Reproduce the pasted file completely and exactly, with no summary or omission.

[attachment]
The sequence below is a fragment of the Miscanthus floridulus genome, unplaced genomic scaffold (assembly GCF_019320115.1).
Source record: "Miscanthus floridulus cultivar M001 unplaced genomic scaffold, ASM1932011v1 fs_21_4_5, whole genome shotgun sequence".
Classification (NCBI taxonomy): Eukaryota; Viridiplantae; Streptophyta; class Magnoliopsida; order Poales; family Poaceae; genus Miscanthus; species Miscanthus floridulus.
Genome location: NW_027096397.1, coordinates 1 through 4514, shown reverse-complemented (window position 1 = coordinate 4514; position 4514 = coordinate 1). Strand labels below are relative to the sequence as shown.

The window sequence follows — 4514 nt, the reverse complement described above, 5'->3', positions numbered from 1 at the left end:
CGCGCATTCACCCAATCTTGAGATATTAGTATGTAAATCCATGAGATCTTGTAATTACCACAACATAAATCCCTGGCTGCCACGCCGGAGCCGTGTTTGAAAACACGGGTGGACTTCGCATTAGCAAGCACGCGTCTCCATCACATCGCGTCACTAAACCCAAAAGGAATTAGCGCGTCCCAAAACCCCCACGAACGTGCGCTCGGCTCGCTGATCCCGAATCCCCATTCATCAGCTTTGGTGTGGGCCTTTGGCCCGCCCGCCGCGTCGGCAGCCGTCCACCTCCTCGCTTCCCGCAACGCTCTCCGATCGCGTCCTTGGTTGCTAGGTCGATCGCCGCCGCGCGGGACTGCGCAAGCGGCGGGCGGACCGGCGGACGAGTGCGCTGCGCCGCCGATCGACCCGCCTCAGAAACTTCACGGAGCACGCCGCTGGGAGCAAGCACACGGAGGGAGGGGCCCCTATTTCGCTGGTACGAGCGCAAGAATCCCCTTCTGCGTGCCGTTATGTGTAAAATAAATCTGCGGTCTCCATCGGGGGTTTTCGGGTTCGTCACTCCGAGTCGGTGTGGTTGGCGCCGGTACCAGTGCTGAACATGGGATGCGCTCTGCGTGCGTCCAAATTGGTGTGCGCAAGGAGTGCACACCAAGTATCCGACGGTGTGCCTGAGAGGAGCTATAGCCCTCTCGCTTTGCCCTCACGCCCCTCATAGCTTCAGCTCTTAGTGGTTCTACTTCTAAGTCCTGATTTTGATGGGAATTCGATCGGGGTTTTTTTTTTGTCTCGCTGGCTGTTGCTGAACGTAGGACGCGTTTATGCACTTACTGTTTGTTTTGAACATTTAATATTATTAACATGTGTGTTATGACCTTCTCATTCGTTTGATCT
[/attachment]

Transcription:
The sequence below is a fragment of the Miscanthus floridulus genome, unplaced genomic scaffold (assembly GCF_019320115.1).
Source record: "Miscanthus floridulus cultivar M001 unplaced genomic scaffold, ASM1932011v1 fs_21_4_5, whole genome shotgun sequence".
Classification (NCBI taxonomy): Eukaryota; Viridiplantae; Streptophyta; class Magnoliopsida; order Poales; family Poaceae; genus Miscanthus; species Miscanthus floridulus.
Genome location: NW_027096397.1, coordinates 1 through 4514, shown reverse-complemented (window position 1 = coordinate 4514; position 4514 = coordinate 1). Strand labels below are relative to the sequence as shown.

The window sequence follows — 4514 nt, the reverse complement described above, 5'->3', positions numbered from 1 at the left end:
CGCGCATTCACCCAATCTTGAGATATTAGTATGTAAATCCATGAGATCTTGTAATTACCACAACATAAATCCCTGGCTGCCACGCCGGAGCCGTGTTTGAAAACACGGGTGGACTTCGCATTAGCAAGCACGCGTCTCCATCACATCGCGTCACTAAACCCAAAAGGAATTAGCGCGTCCCAAAACCCCCACGAACGTGCGCTCGGCTCGCTGATCCCGAATCCCCATTCATCAGCTTTGGTGTGGGCCTTTGGCCCGCCCGCCGCGTCGGCAGCCGTCCACCTCCTCGCTTCCCGCAACGCTCTCCGATCGCGTCCTTGGTTGCTAGGTCGATCGCCGCCGCGCGGGACTGCGCAAGCGGCGGGCGGACCGGCGGACGAGTGCGCTGCGCCGCCGATCGACCCGCCTCAGAAACTTCACGGAGCACGCCGCTGGGAGCAAGCACACGGAGGGAGGGGCCCCTATTTCGCTGGTACGAGCGCAAGAATCCCCTTCTGCGTGCCGTTATGTGTAAAATAAATCTGCGGTCTCCATCGGGGGTTTTCGGGTTCGTCACTCCGAGTCGGTGTGGTTGGCGCCGGTACCAGTGCTGAACATGGGATGCGCTCTGCGTGCGTCCAAATTGGTGTGCGCAAGGAGTGCACACCAAGTATCCGACGGTGTGCCTGAGAGGAGCTATAGCCCTCTCGCTTTGCCCTCACGCCCCTCATAGCTTCAGCTCTTAGTGGTTCTACTTCTAAGTCCTGATTTTGATGGGAATTCGATCGGGGTTTTTTTTTTGTCTCGCTGGCTGTTGCTGAACGTAGGACGCGTTTATGCACTTACTGTTTGTTTTGAACATTTAATATTATTAACATGTGTGTTATGACCTTCTCATTCGTTTGATCT